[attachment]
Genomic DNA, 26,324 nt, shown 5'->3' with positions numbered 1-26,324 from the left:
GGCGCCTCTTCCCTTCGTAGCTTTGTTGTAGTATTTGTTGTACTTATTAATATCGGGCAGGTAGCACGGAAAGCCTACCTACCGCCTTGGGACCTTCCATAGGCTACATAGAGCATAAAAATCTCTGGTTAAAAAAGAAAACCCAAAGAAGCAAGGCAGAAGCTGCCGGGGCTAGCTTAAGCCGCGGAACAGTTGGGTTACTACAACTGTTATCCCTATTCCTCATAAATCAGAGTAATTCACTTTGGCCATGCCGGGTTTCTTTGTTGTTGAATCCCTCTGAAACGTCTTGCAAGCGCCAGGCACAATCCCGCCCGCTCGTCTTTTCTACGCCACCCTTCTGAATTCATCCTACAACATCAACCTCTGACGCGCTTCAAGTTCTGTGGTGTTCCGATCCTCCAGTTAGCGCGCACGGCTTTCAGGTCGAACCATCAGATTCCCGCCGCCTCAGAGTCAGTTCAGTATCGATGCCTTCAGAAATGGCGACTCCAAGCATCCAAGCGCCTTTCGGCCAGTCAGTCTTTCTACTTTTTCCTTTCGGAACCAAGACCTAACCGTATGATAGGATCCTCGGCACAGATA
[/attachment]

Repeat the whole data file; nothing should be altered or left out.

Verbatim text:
Genomic DNA, 26,324 nt, shown 5'->3' with positions numbered 1-26,324 from the left:
GGCGCCTCTTCCCTTCGTAGCTTTGTTGTAGTATTTGTTGTACTTATTAATATCGGGCAGGTAGCACGGAAAGCCTACCTACCGCCTTGGGACCTTCCATAGGCTACATAGAGCATAAAAATCTCTGGTTAAAAAAGAAAACCCAAAGAAGCAAGGCAGAAGCTGCCGGGGCTAGCTTAAGCCGCGGAACAGTTGGGTTACTACAACTGTTATCCCTATTCCTCATAAATCAGAGTAATTCACTTTGGCCATGCCGGGTTTCTTTGTTGTTGAATCCCTCTGAAACGTCTTGCAAGCGCCAGGCACAATCCCGCCCGCTCGTCTTTTCTACGCCACCCTTCTGAATTCATCCTACAACATCAACCTCTGACGCGCTTCAAGTTCTGTGGTGTTCCGATCCTCCAGTTAGCGCGCACGGCTTTCAGGTCGAACCATCAGATTCCCGCCGCCTCAGAGTCAGTTCAGTATCGATGCCTTCAGAAATGGCGACTCCAAGCATCCAAGCGCCTTTCGGCCAGTCAGTCTTTCTACTTTTTCCTTTCGGAACCAAGACCTAACCGTATGATAGGATCCTCGGCACAGATA